View Full Version : For those who insist a BG will win in civil court

03-08-2006, 5:53 AM

He gets shot, he sues, he pays
The jury in dueling civil lawsuits decides that the man who shot another man was the one who was wronged.
The Wichita Eagle
A mechanic wounded by a gunshot should pay the man who shot him at least $250,000.

That was the verdict Thursday of a Sedgwick County jury, following legal battles that have paraded through both the criminal and civil district courts.

The lawsuit ended nearly 18 months after a jury in a criminal trial found that Dan Herpolsheimer of Mulvane shot Keith McGinley in self-defense.

McGinley sued Herpolsheimer, who responded with a counterclaim for battery and trespassing.

Now, McGinley stands to lose another $500,000, because Thursday's verdict allows Herpolsheimer to seek punitive damages, which can equal up to three times a jury award.

Russell Mills, McGinley's lawyer, said he'll ask Sedgwick County District Judge Eric Yost to strike the verdict and give him a new trial.

"We recognized this was an unusual verdict, finding against a man who was shot," said presiding juror Pamela Clancy. "But we really felt like Dan was the victim here."

Clancy, herself a lawyer, said McGinley became argumentative during his testimony and changed details of his story under cross-examination by lawyer Kurt Kerns. Kerns represented Herpolsheimer in both the criminal and civil trials.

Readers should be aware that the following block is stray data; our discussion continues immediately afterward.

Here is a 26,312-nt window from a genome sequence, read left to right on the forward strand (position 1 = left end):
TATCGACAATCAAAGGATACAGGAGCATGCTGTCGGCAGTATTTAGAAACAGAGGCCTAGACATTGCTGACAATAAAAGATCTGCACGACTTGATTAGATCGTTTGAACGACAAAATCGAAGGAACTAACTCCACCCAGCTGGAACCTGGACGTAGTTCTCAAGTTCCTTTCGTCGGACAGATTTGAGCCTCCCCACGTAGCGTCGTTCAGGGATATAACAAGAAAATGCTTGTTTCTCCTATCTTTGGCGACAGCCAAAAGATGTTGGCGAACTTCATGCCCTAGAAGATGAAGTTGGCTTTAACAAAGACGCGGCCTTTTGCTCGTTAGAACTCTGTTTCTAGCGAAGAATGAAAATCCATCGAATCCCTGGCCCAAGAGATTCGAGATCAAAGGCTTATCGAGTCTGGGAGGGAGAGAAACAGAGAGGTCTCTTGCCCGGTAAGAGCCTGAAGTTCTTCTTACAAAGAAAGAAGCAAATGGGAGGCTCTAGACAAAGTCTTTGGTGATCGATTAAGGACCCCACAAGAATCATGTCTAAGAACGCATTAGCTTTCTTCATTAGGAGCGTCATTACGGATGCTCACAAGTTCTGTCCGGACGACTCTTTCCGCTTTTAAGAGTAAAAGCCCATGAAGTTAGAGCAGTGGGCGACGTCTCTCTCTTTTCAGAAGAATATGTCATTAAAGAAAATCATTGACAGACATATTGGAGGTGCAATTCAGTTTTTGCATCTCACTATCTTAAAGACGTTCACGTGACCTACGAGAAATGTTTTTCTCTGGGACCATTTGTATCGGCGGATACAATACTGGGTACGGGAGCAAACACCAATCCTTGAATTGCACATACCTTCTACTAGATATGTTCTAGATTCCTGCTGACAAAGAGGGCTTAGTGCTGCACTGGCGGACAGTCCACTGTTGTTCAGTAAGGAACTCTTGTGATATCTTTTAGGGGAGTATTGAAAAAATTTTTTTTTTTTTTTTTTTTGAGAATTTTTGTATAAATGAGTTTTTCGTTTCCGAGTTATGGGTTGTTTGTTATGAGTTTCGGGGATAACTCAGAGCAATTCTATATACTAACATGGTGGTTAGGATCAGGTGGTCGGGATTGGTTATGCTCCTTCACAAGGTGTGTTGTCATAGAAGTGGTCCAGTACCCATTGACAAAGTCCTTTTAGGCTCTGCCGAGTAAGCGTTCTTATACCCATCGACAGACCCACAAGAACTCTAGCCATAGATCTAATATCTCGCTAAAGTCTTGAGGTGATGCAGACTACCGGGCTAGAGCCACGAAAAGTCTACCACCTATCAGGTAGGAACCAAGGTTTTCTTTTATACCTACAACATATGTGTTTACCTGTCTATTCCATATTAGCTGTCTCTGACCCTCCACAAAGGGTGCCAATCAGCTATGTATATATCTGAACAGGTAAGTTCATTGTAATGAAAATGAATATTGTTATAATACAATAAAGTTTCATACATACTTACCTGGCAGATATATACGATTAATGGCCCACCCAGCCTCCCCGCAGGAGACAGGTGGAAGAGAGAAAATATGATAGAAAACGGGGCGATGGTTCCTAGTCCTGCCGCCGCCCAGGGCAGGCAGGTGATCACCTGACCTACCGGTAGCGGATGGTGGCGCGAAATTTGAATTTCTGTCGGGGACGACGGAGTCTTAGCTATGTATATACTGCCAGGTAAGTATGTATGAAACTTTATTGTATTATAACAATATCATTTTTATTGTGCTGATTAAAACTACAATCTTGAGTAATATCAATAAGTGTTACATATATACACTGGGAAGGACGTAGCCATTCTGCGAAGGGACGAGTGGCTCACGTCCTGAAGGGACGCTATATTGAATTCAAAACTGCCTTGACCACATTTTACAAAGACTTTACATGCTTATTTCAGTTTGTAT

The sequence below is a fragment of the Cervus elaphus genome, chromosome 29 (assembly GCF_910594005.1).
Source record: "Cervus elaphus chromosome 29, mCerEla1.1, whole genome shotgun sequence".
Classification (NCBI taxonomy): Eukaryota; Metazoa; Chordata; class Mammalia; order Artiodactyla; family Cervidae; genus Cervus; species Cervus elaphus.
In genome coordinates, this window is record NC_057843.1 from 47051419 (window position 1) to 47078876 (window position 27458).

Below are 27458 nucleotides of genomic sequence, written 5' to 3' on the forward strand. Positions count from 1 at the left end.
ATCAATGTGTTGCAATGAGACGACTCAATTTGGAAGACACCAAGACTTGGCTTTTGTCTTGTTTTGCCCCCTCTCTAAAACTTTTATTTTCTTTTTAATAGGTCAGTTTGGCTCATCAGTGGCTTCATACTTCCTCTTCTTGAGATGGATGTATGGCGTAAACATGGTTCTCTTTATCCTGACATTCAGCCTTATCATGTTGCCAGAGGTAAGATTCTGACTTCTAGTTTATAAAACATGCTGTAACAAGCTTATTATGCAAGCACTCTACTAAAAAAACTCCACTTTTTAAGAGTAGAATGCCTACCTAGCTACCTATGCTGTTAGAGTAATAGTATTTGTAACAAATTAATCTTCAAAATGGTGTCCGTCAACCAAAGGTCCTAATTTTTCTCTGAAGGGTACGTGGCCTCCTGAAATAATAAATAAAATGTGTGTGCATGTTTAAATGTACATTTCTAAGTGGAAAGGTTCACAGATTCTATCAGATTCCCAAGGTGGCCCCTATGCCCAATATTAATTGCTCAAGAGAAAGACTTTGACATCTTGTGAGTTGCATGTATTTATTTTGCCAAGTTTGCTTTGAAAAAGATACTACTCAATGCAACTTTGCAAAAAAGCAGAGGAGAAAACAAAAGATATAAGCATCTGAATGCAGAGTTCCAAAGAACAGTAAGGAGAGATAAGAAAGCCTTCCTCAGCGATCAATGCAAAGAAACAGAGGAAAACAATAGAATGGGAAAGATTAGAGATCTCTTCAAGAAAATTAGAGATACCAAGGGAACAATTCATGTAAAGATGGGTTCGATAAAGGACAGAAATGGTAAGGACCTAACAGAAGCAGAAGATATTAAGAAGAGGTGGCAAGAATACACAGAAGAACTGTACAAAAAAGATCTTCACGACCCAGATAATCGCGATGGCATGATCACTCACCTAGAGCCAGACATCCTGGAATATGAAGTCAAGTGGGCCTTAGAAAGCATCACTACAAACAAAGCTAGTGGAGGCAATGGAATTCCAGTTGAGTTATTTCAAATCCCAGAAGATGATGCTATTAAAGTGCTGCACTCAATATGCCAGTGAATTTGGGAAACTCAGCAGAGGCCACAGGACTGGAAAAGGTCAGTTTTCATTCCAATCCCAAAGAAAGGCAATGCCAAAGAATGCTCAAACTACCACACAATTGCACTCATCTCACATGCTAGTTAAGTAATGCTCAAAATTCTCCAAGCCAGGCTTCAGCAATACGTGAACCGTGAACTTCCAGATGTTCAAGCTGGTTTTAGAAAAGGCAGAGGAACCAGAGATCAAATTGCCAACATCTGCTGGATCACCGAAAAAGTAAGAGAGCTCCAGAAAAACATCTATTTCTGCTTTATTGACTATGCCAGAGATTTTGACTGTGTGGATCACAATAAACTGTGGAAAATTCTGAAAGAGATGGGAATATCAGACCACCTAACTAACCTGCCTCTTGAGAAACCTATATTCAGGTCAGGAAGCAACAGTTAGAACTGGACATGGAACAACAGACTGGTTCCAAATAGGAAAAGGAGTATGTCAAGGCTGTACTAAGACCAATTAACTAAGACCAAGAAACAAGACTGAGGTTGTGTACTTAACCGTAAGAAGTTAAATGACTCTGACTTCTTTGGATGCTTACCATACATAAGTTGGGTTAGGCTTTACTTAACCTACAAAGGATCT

Herpolsheimer, meanwhile, told the same story he'd given to police after the shooting in October 2003:

In a drunken rage, McGinley attacked Herpolsheimer. Herpolsheimer ordered McGinley out of his home. McGinley pulled a knife, causing Herpolsheimer to shoot him with a .357 Magnum.

"Dan's story rang true," Clancy said.

Herpolsheimer, 53, asked for $250,000 in pain, suffering and mental anguish -- the maximum allowed by law.

"I asked for justice," Kerns said after the verdict. "My client has suffered damages in his heart, his spirit and his mind."

The jury calculated $25,000 in past damages and $225,000 in future damages for the award.

Said Clancy: "We figured Dan (53) had a life expectancy of 26 more years. About 10 percent of his life was three years ago. That left $225,000 for the rest of his life."

The jury decided the seriousness of McGinley's attack called for punitive damages.

McGinley, who also goes by the name Keith DeBlasio, works as a small-engine repairman.

Herpolsheimer owns Warming Trends, a dealer of wood stoves and fireplaces.

03-08-2006, 6:02 AM
Well they don't win as often in Kansas.

03-08-2006, 3:04 PM
too bad kali ain't kansas.

03-08-2006, 4:58 PM
I think it would have turned out the same here in Cali.

I would also bet that gun folks in Kansas would probably still go on and on about civil courts and wild court drama about ammo selection.

Thing is, a good shot is a good shot and twelve of your neighbors would most likely agree. No one likes a punk. Everyone tends to enjoy seeing a punk smacked down by their intended victim.

03-08-2006, 6:46 PM
Thing is, a good shot is a good shot and twelve of your neighbors would most likely agree. No one likes a punk. Everyone tends to enjoy seeing a punk smacked down by their intended victim.

I would like to think the same thing. Its not a jury of "my peers" that worries me. Its a jury of "his peers" that would worry me because all it takes is a few losers to influence or make the verdict come out to where a good decent man is held liable for defending himself, his family and his property whiule the assailent / attacker is rewarded.

Government allows and approves the shirking of responsibility by building a welfare state, and that mentality trickles throughout society at the lowest levels and spreads like a disease until it affects good hardworking decent men and women.